Power Ranking Nebraska's Positional Units for 2014
As the calendar moves to July, Nebraska football fans are starting to get more excited about the upcoming season. Once baseball’s All-Star Game is past, it’s a downhill slide to fall camp and the start of another Nebraska football odyssey.
So, to keep themselves entertained, fans will be looking at their team and thinking about strengths and weaknesses. Rather than focus on individual players, a different way to look at the team is by unit. So here is a power ranking, from worst to first, of Nebraska’s strongest units. This particular ranking reflects proven performance more so than potential, so it may be that the ranking at the end of the season looks dramatically different than it does in late June.
No. 7: Special Teams
At this point, Nebraska’s special teams unit should just take the Hippocratic Oath: “first, do no harm.”
Questions abound throughout the unit. Mauro Bondi is a powerful kickoff specialist (the Adi Kunalic role), but it’s hard to see him or anyone else on the roster taking over as place-kicker. Nebraska will be pinning its hopes on true freshman Drew Brown to carry NU through the pressure-packed moments that will doubtlessly come in 2014. Converted wide receiver Sam Foltz will return at punter, hoping to improve from an inconsistent 2013 that showed flashes of brilliance.
Nebraska’s return game is in need of a massive overhaul, as even fielding punts last year was an adventure. Look for playmakers like Jamal Turner and Terrell Newby (both looking up on the depth chart in their respective positions) to find extra time on the field as returners, hoping to provide Nebraska a spark.
No. 6: Defensive Backs
Josh Mitchell at cornerback and Corey Cooper at safety are your two likely starters, both of whom have shown flashes, though neither would inspire confidence in the security of the positions. Opposite those players, competition should continue through fall camp, with Jonathan Rose and Byerson Cockrell fighting for a corner position and LeRoy Alexander and Nathan Gerry locking horns for the other safety spot.
The wild card in the secondary might be Charles Jackson, a freakish athlete who looks to claim the nickel spot. If he is able to translate his athleticism into performance on the field, Nebraska’s secondary could quickly become a team strength.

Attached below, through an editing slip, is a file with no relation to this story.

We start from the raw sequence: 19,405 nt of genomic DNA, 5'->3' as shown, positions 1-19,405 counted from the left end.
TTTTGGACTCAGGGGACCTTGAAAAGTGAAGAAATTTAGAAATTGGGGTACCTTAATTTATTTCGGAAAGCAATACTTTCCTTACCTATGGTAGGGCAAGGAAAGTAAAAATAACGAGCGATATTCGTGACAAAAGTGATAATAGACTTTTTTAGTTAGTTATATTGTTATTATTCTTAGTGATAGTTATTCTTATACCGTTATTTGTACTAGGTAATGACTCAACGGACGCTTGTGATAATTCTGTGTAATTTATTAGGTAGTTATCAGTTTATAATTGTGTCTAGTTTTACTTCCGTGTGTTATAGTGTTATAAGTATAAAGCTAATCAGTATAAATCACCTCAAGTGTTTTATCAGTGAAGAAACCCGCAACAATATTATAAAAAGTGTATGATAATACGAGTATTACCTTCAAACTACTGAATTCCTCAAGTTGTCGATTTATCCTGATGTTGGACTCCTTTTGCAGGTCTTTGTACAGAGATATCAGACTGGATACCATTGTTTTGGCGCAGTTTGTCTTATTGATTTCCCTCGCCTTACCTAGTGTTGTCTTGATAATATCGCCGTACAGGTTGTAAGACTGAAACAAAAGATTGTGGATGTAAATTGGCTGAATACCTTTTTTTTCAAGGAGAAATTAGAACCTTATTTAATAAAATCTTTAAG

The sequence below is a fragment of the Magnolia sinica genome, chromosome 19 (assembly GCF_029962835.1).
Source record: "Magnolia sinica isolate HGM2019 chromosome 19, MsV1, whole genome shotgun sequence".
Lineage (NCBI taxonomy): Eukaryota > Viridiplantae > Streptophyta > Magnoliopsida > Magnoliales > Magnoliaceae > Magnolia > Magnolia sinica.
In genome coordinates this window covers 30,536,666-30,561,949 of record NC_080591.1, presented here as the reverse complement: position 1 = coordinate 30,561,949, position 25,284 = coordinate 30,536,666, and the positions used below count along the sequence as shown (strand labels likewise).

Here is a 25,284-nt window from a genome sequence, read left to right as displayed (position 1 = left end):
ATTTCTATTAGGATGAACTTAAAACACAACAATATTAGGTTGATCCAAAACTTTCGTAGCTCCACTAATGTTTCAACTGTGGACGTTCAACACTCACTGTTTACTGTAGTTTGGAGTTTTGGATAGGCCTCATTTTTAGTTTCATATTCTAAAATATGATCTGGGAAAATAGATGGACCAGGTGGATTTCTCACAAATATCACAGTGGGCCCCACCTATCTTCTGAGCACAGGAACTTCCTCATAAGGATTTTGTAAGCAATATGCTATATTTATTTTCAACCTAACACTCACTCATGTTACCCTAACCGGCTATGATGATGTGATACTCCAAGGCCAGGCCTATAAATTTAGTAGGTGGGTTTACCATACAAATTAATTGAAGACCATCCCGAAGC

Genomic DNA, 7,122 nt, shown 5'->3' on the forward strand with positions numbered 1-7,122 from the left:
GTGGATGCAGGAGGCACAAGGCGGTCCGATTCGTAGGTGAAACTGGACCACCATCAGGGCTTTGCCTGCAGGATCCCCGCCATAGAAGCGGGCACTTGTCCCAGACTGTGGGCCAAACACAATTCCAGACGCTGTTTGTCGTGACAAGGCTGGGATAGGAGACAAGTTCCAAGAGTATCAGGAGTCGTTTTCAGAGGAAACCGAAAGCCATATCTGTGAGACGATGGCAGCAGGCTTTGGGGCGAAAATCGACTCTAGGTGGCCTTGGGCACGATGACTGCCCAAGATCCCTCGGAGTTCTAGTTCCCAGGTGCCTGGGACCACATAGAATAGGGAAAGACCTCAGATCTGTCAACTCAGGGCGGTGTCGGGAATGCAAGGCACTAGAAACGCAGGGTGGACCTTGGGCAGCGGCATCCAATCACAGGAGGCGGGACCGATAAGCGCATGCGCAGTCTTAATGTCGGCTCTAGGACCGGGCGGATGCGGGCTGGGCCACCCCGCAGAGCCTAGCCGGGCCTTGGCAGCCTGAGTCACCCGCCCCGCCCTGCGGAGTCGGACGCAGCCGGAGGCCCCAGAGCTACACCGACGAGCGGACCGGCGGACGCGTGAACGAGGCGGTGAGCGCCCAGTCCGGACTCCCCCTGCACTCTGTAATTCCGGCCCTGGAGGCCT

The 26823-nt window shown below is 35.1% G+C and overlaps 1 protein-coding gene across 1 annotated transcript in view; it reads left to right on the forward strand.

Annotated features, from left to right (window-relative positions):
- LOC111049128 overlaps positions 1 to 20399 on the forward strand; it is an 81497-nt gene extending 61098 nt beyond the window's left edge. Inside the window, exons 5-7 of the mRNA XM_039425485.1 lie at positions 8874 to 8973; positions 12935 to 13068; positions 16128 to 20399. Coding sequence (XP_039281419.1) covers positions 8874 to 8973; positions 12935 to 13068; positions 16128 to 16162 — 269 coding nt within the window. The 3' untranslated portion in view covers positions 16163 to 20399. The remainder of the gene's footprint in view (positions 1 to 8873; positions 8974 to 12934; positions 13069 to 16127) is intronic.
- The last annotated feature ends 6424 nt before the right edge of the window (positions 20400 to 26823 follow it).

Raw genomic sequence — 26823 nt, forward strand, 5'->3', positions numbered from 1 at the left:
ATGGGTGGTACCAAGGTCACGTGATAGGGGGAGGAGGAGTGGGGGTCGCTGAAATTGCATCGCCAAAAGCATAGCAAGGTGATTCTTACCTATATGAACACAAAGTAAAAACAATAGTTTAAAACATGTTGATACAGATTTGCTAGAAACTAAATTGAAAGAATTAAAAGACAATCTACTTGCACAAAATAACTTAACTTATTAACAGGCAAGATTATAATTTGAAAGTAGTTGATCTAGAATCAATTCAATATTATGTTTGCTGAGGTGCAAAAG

No. 5: Linebackers
So much potential, so little proven talent—an apt description of Nebraska’s linebacker corps. Zaire Anderson is likely the best overall defender of the group, and Michael Rose established himself at the "Mike" linebacker by the end of 2013.
After that, look for Bo Pelini to try a host of different combinations in an attempt to plug the rights linebackers into the rights slots and maximize production.
No. 4: Offensive Line
Nebraska will be replacing three starters on the offensive line, including at center, which is always a cause for concern. However, the injuries that ravaged Nebraska’s offensive line last year will actually help with depth and experience in 2014.
One key will be how Colorado transfer Alex Lewis settles in at left tackle. After apparently beating out David Knevel for the starting spot, Lewis drew rave reviews for his performances in spring practice against Randy Gregory—no small feat.
No. 3: Receivers
With the losses of Monte Harrison and Damore’ea Stringfellow, receiver is a bit of a sore spot for Nebraska. But 2014 should be the swan song of a powerful receiving corps led by the speedy Kenny Bell. Taariq Allen and Alonzo Moore should be among those fighting for the opposite wide receiver role, while Jordan Westerkamp seems to have edged Jamal Turner at present in the slot. Look for Sam Burtch to play a big role in the receiver rotation as well.
At tight end, Cethan Carter began to emerge as an offensive weapon at the end of 2013. If he continues to develop—and can build some chemistry with quarterback Tommy Armstrong—Nebraska’s receivers could effectively balance NU’s run-first offense.
No. 2: Offensive Backs
It was tempting to put this unit at the top with Ameer Abdullah headlining the I-backs, given the potential he showed in his senior season and his track record to date. Additionally, the I-backs behind Abdullah are exciting both in terms of depth and variety, going from bruiser Imani Cross to scatback Terrell Newby.
But quarterback still has to be considered a question. While few can argue with Tommy Armstrong’s 7-1 record as a starter, his 9-8 touchdown to interception ratio is a massive cause for concern. If Armstrong clicks with a full offseason of preparation as the starter, this unit could end up being under-ranked.
No. 1: Defensive Line
When you have the best overall player on the team in Randy Gregory in your unit, it’s hard not to give the defensive line the top spot. But Vincent Valentine at defensive tackle began to realize some of his potential at the end of last year and could be a real difference-maker if his development continues. The other defensive end and defensive tackle positions are still up in the air, but there is enough depth to settle most questions about the unit.
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